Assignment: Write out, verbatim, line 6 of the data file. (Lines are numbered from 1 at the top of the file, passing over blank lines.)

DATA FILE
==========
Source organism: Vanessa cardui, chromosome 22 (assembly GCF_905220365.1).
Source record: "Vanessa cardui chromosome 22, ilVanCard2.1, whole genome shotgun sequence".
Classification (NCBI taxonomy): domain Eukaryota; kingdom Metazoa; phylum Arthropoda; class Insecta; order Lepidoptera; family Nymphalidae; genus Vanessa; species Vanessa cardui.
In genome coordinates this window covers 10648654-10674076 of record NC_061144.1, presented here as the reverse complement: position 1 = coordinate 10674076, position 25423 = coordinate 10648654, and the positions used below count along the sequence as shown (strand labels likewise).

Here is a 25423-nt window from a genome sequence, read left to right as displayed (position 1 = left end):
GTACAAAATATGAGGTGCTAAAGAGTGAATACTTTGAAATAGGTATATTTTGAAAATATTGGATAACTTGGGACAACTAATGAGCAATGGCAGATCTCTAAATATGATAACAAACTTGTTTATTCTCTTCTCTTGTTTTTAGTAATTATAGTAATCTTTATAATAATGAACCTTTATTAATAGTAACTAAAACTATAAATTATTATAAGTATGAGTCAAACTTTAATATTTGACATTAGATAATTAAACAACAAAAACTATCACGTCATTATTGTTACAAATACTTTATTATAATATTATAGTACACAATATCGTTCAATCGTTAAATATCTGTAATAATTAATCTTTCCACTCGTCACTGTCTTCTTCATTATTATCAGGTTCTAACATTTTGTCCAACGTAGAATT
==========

GTACAAAATATGAGGTGCTAAAGAGTGAATACTTTGAAATAGGTATATTTTGAAAATATTGGATAACTTGGGACAACTAATGAGCAATGGCAGATCTCTAAATATGATAACAAACTTGTTTATTCTCTTCTCTTGTTTTTAGTAATTATAGTAATCTTTATAATAATGAACCTTTATTAATAGTAACTAAAACTATAAATTATTATAAGTATGAGTCAAACTTTAATATTTGACATTAGATAATTAAACAACAAAAACTATCACGTCATTATTGTTACAAATACTTTATTATAATATTATAGTACACAATATCGTTCAATCGTTAAATATCTGTAATAATTAATCTTTCCACTCGTCACTGTCTTCTTCATTATTATCAGGTTCTAACATTTTGTCCAACGTAGAATT